London’s Historic Pubs – The Spaniard’s Inn

LONDON’S HISTORIC PUBS: I visited The Spaniard’s Inn in Highgate yesterday for more research on my article ‘London’s Historic Pubs’. Leafy Highgate! You know you’re in an affluent area of London when there are barely any bus stops and few train stations. Even the train station was wooded and leafy! It’s been a pub since 1543 & has an antiquated-looking fire place that looks like it’s been preserved since the 1700s. The poets Byron, Percy Shelley & Mary Shelley drank here. Also Keats wrote Ode to a Nightingale in the pub gardens. It was also one of Dickens favourites and both he and Dracula author Bram Stoker mentioned it in their novels. Weird atmosphere in the place. You can feel the history. A strange but stirring place to spend the evening of the solar eclipse. Read my full article in the September print edition of  http://whatshotlondon.co.uk/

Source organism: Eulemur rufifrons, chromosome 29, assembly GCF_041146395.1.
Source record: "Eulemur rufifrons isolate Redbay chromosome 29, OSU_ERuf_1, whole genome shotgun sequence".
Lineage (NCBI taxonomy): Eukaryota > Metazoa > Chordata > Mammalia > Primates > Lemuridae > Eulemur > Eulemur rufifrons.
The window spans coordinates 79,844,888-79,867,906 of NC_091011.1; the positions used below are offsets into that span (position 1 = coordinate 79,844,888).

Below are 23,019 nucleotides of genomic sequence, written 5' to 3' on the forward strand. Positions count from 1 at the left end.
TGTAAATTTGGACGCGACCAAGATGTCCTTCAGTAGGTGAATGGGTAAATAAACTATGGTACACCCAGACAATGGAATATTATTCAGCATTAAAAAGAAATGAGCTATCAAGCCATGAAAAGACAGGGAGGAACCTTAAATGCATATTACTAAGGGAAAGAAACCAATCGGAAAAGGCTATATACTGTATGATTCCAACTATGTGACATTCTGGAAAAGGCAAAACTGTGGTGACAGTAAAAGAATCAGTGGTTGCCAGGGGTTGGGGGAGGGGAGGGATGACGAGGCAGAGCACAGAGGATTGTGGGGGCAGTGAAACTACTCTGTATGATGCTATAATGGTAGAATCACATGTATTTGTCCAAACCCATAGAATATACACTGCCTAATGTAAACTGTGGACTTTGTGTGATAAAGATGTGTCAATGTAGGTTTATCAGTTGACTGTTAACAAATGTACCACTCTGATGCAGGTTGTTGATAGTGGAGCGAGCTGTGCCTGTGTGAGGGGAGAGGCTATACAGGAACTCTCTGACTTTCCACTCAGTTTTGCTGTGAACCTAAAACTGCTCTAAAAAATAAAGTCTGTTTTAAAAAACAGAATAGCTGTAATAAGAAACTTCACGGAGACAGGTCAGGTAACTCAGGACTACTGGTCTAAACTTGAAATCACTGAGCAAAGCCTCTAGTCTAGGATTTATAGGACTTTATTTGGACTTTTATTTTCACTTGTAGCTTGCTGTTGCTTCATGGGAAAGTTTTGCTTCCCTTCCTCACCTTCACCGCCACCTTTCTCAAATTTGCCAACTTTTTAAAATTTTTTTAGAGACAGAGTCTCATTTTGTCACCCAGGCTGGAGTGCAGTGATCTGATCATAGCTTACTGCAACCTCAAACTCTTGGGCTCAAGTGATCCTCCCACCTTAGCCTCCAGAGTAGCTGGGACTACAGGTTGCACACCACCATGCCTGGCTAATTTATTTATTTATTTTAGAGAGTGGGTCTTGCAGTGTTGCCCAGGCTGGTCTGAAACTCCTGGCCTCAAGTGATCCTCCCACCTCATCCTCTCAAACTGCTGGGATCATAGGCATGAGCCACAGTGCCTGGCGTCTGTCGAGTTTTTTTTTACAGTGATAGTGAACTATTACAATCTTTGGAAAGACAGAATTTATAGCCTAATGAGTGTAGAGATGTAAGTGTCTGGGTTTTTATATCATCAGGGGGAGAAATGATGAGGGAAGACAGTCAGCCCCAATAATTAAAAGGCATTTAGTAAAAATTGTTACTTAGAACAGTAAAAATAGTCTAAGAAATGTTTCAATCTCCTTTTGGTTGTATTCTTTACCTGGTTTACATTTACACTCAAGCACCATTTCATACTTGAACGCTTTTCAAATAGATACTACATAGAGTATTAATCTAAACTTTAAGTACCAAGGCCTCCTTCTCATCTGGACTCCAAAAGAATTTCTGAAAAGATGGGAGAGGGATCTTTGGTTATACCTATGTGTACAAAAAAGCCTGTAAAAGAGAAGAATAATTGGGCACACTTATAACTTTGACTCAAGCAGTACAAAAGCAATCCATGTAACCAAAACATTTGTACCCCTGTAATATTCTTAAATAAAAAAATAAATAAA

Above right – An antiquated fireplace at The Spaniard’s Inn

 

 

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Anniversary of poet Percy Shelley’s death

LITERATURE: July 8th is the anniversary of the death of poet Percy Shelley. My article looks at how his tragic love life drew him to London and the death of his first wife Harriet Westbrook in The Serpentine River, Hyde Park. Click link http://whatshotlondon.co.uk/of-suicide-tragic-love-life-poet-percy-shelleys-death-anniversary/

Joseph Severn's portrait of Percy Bysshe Shelley. The radical 19th century poet practiced the politics of the plate. For Shelley and other liberals of his day, keeping sugar out of tea was a political statement against slavery.

Joseph Severn’s portrait of Percy Bysshe Shelley. The radical 19th century poet practiced the politics of the plate. For Shelley and other liberals of his day, keeping sugar out of tea was a political statement against slavery.